Sydney Criminal Lawyers spoke to Greens Senator Jordon Steele-John, straight after his war powers bill was put to the vote on Wednesday, about the debate in the chamber, why the reform is warranted and the ever-growing likelihood that our nation is going to engage in war against China.
You’ve just come from the chamber where you brought on your Parliamentary Approval of Overseas Service Bill for debate. Senator Steele-John, what was the outcome of the vote?
The outcome was that every Green voted for it, but all members of the government, opposition and crossbench senators, who were present, voted against it.
It was only the Greens in support.
The outcome is frustrating but not surprising, because we’ve seen again and again over the last 30 years, the community – and let’s remember 87 percent of people support this change – has reached out to their representatives and members of parliament have introduced this legislation.
It has been brought to a vote, debated and every single time the major parties have voted to retain the power of their executive to make one of the most difficult and dangerous decisions that a government can make, rather than require parliament to vote.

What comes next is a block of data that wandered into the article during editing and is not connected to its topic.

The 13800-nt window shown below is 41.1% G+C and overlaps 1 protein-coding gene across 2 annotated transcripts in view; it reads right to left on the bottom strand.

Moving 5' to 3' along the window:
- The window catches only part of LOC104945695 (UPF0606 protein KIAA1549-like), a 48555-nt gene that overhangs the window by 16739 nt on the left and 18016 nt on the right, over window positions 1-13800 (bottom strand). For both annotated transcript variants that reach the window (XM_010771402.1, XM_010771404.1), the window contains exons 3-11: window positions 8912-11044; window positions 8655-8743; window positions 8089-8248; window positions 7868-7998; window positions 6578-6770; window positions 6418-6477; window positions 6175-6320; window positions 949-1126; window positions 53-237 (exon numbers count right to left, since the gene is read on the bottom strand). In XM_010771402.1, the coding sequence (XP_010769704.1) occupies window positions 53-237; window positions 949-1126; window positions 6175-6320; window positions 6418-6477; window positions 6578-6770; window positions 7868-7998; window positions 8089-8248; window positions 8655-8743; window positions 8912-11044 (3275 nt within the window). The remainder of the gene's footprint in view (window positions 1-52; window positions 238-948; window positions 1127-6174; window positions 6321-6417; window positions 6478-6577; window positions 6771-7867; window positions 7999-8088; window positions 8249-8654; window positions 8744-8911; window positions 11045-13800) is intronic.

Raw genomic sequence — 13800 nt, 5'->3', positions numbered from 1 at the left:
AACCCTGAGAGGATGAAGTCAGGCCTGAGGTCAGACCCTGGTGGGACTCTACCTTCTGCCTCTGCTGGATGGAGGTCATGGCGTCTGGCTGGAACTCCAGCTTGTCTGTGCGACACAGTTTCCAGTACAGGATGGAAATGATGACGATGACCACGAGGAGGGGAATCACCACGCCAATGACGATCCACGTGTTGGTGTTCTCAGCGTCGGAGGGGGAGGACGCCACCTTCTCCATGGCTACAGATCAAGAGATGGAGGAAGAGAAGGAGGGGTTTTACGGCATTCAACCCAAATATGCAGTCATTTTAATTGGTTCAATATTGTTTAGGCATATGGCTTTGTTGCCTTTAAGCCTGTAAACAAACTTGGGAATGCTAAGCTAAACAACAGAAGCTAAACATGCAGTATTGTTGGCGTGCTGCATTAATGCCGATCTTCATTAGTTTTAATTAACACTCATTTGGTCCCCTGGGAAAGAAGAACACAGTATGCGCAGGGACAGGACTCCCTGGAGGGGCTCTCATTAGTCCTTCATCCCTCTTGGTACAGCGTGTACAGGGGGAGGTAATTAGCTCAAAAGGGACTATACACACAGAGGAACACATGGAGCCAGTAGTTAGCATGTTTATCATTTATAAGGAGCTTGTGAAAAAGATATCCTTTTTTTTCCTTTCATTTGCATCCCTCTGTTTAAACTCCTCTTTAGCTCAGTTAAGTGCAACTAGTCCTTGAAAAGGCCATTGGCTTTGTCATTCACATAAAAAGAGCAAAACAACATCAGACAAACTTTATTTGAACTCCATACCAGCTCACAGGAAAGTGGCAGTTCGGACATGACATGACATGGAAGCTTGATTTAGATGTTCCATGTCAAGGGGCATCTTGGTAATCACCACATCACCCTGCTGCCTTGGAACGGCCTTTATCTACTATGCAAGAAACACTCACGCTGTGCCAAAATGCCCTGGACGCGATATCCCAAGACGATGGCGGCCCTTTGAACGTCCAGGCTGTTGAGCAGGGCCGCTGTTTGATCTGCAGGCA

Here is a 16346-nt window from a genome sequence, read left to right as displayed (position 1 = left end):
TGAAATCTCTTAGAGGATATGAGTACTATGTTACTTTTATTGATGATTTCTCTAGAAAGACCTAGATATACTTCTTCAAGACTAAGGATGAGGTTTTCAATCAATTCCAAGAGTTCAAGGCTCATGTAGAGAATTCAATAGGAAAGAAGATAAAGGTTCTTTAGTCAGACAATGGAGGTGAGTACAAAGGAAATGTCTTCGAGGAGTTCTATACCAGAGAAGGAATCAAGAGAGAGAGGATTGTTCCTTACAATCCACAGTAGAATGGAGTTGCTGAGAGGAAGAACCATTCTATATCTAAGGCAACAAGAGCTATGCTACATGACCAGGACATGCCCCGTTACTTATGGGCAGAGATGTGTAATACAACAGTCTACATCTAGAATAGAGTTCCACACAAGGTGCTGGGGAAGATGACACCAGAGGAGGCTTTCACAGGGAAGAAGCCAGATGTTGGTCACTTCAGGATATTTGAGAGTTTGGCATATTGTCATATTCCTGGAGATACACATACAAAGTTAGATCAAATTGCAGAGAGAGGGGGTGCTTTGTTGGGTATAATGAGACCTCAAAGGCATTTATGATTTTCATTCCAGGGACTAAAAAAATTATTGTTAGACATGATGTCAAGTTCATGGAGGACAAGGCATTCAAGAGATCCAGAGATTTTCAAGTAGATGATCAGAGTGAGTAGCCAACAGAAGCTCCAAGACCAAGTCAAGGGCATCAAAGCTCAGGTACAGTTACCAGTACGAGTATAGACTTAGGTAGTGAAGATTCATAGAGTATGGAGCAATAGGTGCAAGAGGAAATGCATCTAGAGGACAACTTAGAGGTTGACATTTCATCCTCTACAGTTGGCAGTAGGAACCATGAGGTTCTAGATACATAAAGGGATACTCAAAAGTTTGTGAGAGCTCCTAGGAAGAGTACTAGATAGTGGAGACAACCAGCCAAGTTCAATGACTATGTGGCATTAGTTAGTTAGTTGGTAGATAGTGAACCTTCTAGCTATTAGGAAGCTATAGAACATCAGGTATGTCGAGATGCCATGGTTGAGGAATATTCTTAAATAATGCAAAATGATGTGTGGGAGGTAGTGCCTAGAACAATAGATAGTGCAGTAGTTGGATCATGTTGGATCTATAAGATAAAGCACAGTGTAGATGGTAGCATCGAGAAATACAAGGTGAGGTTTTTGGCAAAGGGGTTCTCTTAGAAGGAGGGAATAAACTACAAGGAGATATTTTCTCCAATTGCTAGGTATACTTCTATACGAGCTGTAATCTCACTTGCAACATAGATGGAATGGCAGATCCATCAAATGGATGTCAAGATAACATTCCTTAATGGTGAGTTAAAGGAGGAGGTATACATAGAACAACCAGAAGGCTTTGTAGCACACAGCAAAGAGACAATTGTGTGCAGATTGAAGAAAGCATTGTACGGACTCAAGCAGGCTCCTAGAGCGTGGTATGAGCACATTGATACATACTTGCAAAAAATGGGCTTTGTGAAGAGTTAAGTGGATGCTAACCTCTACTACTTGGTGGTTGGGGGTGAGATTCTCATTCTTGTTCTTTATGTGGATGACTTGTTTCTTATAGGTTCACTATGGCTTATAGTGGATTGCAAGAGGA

A vote for your bill would have made the decision that our nation enter into a conflict overseas, one for the entire parliament, instead of it being one for the prime minister and a few cabinet ministers he’s selected.
In your opinion, why does the Albanese government want to keep this centuries-old British royal practice alive?
They want to protect their own power. They’re interested only in continuing a tradition where the executives of both parties, in the absence of any real transparency or scrutiny, are able to make so-called national security decisions beyond the reach of the Australian public.
That happens in relation to the question of whether to go to war. It also happens on the security and intelligence oversight committee, where both governments have repeatedly refused to allow crossbench members, particularly members of the Greens, to be members of those oversight committees, which basically means that it’s a closed shop.
So, only the Liberal and Labor parties get to see the information that informs our defence and intelligence decisions and query or question them.
This is so important because what we have seen is a history of both sides of politics either backing going to war based on lies and deceptions, in terms of Iraq or Vietnam, or on faulty intelligence and the absence of a clear goal, in the case of Afghanistan.
Both sides of politics either started those wars or continued them far too long after the point of where our troops should have been brought home.
So, what we see is a pattern of bad judgement made for political self-interest. And today, was yet another example of those parties protecting themselves in their interest at the expense of the transparency and accountability that 87 percent of the Australian public demand.